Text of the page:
LINDA WERTHEIMER, host: This is WEEKEND EDITION from NPR News. I'm Linda Wertheimer.
For weeks, we have been hearing about the debt-ceiling controversy. The acrimonious arguing in Congress has created enough uncertainty to rattle financial markets. And last week brought more bad economic news with the Commerce Department report on growth. The economy has slowed to a crawl, with a growth rate of only 1.3 percent in the second quarter of the year.
Add to that news revised government figures that show the recent recession was deeper, and the recovery weaker, than previously estimated. And that makes the economic landscape looks bleak.
Here to talk about the impact of all of this on jobs is NPR senior business editor Marilyn Geewax. Marilyn, welcome.
MARILYN GEEWAX: Hi, Linda.
WERTHEIMER: So, obviously this back-and-forth about whether the Treasury can write its checks and pay its debts has been unnerving for investors, what about employers?
GEEWAX: Well, we're going to find out a little more on Friday when we get the latest jobs report. That'll cover July. Economists are going to be watching that one very closely because there's this great fear out there right now that we're starting to fall back into another recession.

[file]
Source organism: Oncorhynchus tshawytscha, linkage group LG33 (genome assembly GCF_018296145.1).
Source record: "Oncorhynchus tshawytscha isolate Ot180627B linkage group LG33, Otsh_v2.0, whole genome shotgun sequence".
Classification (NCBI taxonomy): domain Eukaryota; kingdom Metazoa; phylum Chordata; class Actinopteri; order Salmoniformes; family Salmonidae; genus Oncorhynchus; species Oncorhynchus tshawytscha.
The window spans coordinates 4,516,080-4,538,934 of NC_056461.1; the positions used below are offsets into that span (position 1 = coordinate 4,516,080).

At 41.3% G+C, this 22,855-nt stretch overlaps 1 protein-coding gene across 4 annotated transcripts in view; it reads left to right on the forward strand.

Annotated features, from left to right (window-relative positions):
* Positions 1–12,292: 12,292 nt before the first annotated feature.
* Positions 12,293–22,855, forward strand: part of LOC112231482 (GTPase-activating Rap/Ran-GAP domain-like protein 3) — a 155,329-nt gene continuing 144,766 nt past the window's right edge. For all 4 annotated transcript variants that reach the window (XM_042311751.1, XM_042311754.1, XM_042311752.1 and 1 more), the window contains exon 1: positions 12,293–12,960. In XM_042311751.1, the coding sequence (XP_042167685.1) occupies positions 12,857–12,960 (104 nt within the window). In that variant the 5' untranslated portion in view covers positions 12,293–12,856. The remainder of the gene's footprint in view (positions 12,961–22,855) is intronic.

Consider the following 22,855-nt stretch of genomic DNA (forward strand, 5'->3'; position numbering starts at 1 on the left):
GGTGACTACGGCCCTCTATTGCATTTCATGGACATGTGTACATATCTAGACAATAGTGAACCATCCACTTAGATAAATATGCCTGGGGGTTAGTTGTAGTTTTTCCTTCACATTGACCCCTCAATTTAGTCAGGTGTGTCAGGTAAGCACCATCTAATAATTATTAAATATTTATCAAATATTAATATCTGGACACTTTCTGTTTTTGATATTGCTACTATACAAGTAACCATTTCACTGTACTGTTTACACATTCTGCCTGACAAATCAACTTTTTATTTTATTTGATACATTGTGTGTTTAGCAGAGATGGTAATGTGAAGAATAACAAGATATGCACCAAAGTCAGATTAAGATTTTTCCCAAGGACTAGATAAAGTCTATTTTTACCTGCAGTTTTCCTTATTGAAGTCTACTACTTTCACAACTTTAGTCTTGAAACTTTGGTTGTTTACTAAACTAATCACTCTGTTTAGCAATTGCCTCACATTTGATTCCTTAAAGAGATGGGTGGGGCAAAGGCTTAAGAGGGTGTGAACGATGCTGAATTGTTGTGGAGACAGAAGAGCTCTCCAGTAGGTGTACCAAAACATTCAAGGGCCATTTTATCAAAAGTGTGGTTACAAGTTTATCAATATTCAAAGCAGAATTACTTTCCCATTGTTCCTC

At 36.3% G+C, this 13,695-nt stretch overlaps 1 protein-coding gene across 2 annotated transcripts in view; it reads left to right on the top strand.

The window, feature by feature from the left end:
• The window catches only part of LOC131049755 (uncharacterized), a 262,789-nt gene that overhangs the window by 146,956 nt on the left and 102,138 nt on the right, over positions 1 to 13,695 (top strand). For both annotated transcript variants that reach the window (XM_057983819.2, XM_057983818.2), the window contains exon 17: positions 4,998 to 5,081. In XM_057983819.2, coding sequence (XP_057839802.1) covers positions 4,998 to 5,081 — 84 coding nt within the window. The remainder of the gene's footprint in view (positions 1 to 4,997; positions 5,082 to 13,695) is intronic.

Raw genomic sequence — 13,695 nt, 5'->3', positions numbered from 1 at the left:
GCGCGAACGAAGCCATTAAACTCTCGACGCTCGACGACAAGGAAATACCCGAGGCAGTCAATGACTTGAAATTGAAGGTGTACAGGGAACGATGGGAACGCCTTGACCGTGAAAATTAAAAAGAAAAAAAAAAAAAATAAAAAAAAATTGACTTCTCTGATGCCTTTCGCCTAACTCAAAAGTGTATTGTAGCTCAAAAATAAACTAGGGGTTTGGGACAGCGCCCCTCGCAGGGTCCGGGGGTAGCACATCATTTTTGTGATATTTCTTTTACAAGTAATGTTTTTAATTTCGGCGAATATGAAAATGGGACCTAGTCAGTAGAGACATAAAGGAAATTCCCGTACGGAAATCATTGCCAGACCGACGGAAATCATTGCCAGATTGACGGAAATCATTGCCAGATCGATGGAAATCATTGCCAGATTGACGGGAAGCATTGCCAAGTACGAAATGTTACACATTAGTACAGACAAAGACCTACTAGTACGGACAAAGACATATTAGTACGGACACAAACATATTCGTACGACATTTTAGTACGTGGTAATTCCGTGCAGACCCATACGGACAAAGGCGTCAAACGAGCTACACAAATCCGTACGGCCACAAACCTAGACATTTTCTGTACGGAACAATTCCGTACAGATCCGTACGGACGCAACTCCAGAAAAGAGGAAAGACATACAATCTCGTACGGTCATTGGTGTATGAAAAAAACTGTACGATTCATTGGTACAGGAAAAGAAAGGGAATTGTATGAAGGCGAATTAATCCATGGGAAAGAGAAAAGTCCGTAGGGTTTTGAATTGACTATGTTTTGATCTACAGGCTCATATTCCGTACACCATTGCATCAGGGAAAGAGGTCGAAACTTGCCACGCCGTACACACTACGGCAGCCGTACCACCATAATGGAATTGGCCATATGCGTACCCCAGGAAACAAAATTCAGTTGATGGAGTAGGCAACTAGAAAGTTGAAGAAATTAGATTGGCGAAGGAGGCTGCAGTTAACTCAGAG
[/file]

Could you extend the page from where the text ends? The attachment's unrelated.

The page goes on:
We've already had one very disappointing jobs report this summer. In June, the unemployment rate went back up to 9. 2 percent, and now we could have another lackluster jobs report - may be 50,000 new jobs created in July. And that's pretty darned weak. A lot of reasons for that, everything from the ridiculously hot weather to a horrible housing market.
But another factor has been this huge battle over the nation's debt.
WERTHEIMER: Why would the political fight, why would the Congress tussling and carrying on affect employers?
GEEWAX: Well, you would like to keep Washington contained to itself. But it does spill over. This turmoil has had both a direct and an indirect impact on the job market. Here's just one example of a direct hit: Amid all of this bickering that we've heard in the past month, Congress failed to pass a short-term extension of the Federal Aviation Administration's budget. So on July 23rd, the FAA's budget authorization expired and the agency had to lay off some 4,000 workers.